OK, so we have azimuth and elevation taken care of. Now what about the photos?
This is the simplest part of things. Starting at ground level, take three images per side. One from front quarter, one profile and one rear quarter. The image on the left is an example of the left forward quarter. Three on the right and three on the left make for six images. Next, do the higher angle shots. Again, three per side from the three angles mentioned for another six images. That makes a total of twelve. Add in an underside image for thirteen.
New Addition: Here, using an old Hasegawa 1/72 F-105B that I built about 1984 or so, are the thirteen images of which I spoke:
|Starting at Ground level, left side:|
|Then moving to Ground level, right side:|
|Now we move up in elevation and go back to the left side:|
|Then the right side from the same general elevation:|
|Finally, one of the underside:|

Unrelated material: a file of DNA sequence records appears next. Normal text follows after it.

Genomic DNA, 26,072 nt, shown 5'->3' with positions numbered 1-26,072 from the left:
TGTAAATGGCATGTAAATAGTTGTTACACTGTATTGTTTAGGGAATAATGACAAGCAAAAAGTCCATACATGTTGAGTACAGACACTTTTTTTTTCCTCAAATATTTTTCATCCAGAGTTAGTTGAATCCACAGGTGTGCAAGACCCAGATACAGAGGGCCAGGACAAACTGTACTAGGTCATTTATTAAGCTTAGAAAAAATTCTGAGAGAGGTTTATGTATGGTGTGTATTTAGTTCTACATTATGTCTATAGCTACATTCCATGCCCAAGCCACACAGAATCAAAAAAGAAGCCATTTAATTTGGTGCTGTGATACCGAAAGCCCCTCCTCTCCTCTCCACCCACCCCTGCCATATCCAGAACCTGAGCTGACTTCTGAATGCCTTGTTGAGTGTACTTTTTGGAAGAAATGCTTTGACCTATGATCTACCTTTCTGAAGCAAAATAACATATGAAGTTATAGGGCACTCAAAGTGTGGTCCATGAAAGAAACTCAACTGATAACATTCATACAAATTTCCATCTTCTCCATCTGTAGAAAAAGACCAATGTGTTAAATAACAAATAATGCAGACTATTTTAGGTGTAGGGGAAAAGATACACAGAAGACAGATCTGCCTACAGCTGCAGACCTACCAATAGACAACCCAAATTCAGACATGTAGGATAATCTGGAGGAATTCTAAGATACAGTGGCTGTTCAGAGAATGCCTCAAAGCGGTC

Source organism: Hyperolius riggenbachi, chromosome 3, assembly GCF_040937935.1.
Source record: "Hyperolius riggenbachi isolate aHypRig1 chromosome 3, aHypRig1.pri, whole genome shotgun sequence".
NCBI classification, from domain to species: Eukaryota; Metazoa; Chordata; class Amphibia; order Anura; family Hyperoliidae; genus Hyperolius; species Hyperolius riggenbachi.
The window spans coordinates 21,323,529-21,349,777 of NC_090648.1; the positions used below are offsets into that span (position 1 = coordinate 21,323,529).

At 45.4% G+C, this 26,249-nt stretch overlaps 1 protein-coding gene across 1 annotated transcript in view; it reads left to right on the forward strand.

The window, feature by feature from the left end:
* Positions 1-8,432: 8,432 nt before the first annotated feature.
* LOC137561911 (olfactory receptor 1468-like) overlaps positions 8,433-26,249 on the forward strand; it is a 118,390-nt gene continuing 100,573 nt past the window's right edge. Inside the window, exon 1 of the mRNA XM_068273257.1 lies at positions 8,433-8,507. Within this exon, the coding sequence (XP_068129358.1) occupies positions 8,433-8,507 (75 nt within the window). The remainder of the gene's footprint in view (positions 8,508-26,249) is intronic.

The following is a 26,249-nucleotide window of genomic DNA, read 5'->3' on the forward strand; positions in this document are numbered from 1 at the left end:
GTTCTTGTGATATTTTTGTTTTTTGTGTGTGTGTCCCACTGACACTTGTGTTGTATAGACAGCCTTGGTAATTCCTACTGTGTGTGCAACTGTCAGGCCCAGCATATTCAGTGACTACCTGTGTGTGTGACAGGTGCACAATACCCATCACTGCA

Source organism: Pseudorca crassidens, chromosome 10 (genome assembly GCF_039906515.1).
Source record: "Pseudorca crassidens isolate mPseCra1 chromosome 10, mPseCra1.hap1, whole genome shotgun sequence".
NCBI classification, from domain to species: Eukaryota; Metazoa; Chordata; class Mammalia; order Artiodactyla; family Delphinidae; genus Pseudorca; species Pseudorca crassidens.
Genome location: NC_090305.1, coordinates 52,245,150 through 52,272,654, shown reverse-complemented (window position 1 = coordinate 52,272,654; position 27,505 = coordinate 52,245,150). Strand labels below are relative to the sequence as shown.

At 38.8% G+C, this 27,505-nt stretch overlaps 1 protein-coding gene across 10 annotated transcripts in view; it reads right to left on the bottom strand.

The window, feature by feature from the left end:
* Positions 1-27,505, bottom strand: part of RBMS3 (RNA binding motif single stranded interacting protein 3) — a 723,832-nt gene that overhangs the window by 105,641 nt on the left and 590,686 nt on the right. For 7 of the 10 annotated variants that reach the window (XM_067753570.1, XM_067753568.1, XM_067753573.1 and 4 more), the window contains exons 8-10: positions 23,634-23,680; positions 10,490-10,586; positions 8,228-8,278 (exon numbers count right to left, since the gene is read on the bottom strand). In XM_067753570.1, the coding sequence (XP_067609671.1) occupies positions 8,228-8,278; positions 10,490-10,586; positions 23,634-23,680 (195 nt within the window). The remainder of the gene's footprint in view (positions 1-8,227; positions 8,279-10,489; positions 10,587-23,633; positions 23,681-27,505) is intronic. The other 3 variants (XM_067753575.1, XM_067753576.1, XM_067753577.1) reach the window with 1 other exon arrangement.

While I used a flash on these examples, using a tripod is exactly the same. Total time to take photos is around 15 minutes or less. You may also notice that I don't seem to have any fuzzy parts of the image caused by depth of field problems. One reason is that these were photographed from a distance of about 3-4 feet from the model, using the maximum f/stop of my camera (in this case, f/8). You can use the same 13 steps regardless of the subject, be it a car or boat or figure (though perhaps the underside one may not work as well with a boat or figure).
Now would be a good time to talk about 'head on' types of images. As I stated, they are rarely pleasing to me, however, if you have a subject that has a good visual impact from this angle, instead of going straight on, move your camera about 15-20 degrees from the centerline to take the shot. You get both the impact of the angle and add in some side detail as well. Makes for a much more visually interesting image.